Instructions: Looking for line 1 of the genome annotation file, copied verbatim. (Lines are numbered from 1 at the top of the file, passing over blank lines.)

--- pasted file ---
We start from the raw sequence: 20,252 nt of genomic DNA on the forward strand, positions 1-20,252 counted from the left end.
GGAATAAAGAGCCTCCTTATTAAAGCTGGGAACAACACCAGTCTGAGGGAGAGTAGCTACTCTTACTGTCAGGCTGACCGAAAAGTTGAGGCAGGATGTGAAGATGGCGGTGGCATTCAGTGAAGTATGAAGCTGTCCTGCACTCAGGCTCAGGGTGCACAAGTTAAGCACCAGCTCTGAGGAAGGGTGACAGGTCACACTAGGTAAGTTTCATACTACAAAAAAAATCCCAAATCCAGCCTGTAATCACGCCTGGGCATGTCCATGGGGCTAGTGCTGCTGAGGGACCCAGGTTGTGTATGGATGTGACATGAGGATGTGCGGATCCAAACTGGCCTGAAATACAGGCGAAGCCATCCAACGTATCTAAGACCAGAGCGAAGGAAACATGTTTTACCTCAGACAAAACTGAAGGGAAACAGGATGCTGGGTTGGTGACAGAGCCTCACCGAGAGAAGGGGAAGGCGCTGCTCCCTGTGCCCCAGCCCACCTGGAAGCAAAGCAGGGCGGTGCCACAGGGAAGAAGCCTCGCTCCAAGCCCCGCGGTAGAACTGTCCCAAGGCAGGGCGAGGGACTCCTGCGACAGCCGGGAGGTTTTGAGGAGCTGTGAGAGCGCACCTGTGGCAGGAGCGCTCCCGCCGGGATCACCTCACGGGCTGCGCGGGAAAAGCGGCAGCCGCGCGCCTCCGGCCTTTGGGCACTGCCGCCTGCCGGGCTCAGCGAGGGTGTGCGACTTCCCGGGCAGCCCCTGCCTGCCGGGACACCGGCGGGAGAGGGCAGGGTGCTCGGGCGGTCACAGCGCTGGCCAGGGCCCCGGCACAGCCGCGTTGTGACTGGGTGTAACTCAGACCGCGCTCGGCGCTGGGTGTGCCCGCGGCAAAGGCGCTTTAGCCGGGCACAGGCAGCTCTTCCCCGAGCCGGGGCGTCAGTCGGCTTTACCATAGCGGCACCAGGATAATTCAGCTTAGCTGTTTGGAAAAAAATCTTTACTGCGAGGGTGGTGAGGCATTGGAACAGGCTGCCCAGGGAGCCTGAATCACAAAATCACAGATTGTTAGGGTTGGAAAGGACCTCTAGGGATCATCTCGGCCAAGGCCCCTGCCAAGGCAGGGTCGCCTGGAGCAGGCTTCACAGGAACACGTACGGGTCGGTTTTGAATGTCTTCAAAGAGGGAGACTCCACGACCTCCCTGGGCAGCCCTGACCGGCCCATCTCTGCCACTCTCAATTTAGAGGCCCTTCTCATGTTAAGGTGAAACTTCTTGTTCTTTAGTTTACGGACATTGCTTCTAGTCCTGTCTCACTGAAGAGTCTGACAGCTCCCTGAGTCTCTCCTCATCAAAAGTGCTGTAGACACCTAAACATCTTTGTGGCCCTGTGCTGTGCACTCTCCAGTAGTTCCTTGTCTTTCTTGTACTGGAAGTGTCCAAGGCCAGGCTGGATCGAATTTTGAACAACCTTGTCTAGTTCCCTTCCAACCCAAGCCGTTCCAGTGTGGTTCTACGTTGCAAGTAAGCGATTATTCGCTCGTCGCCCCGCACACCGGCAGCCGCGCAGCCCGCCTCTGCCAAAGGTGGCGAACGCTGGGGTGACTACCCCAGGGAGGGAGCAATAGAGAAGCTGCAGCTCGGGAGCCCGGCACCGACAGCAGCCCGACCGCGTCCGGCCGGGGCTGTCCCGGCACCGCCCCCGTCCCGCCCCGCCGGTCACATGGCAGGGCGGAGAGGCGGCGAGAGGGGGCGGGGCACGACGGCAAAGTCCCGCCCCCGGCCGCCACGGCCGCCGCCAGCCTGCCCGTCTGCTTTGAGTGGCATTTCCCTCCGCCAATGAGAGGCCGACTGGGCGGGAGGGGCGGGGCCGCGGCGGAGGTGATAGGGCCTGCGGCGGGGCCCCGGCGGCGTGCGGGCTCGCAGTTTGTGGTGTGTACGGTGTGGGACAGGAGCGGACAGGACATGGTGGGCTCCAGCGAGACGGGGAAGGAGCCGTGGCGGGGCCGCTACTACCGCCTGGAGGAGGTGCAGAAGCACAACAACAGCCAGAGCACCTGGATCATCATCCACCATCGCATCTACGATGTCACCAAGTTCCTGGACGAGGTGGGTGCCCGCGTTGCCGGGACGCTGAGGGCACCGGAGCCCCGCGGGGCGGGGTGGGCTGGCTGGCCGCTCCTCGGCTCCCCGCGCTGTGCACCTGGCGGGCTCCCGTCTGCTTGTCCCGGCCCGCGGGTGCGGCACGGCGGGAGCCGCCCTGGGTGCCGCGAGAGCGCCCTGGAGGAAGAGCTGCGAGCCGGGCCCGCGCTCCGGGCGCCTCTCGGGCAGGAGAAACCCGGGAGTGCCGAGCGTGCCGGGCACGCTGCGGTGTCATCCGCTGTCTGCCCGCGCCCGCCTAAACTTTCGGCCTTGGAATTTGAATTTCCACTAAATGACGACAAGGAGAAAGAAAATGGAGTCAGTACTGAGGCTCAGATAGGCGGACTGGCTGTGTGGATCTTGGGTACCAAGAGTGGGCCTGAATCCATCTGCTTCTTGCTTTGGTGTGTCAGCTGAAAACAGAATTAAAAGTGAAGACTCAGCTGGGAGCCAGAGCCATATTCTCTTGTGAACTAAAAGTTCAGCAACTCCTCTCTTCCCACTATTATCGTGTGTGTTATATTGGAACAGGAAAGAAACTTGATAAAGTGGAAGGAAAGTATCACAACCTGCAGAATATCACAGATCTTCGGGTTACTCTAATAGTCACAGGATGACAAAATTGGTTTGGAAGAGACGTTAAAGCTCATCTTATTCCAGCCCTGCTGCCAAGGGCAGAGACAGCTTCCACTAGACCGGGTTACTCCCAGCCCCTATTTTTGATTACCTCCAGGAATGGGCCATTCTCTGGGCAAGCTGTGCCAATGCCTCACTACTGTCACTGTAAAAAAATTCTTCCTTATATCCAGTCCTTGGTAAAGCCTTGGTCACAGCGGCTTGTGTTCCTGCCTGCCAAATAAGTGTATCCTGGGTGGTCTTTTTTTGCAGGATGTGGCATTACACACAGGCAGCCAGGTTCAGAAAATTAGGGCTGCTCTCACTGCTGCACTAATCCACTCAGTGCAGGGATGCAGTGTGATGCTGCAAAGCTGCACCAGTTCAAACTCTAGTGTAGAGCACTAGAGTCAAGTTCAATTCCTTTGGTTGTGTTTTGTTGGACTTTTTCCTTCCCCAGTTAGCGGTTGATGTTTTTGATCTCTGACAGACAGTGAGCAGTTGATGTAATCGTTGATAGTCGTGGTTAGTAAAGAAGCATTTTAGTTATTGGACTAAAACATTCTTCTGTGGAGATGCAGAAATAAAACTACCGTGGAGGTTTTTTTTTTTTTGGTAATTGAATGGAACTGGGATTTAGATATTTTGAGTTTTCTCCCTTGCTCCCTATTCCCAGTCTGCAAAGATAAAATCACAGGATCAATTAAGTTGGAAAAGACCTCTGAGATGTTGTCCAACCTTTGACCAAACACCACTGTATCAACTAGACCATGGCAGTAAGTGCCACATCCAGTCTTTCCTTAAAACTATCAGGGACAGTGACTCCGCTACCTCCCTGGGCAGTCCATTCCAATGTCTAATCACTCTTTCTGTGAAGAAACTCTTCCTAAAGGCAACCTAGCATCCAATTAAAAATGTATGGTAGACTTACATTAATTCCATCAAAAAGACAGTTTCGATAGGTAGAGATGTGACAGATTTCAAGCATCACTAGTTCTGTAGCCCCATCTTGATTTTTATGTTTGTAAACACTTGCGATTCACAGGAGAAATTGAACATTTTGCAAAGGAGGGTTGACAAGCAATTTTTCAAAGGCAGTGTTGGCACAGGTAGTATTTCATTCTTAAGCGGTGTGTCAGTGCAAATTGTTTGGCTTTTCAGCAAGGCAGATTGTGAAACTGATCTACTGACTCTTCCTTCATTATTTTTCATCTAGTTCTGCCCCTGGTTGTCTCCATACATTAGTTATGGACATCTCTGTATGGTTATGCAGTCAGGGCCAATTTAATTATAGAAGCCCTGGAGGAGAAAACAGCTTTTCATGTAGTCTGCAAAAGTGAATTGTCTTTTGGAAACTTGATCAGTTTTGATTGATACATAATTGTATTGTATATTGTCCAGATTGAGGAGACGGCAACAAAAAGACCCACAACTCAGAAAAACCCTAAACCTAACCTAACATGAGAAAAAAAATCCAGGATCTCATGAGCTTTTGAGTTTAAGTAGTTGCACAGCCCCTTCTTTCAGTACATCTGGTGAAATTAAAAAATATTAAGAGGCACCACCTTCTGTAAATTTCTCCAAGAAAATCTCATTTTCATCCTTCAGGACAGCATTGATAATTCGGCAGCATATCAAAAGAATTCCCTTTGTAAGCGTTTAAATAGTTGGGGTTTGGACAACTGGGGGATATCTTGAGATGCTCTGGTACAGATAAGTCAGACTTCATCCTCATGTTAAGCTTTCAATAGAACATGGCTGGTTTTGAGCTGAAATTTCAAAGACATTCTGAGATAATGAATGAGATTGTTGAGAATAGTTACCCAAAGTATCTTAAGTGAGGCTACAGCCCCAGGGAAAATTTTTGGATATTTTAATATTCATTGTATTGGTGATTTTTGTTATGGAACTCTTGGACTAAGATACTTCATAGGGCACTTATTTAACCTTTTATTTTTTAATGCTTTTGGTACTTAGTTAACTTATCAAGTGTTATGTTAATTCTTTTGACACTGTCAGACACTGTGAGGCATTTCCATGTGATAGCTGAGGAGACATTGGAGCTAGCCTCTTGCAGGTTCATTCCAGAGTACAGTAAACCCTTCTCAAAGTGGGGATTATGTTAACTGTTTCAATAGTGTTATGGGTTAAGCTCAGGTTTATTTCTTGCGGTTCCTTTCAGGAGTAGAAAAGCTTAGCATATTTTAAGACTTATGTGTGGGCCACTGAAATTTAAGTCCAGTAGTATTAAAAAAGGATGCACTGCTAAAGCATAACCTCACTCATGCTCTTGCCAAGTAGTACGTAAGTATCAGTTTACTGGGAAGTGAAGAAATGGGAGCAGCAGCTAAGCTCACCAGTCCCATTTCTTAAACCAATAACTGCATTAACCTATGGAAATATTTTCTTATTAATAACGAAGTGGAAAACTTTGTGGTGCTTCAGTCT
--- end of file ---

We start from the raw sequence: 20,252 nt of genomic DNA on the forward strand, positions 1-20,252 counted from the left end.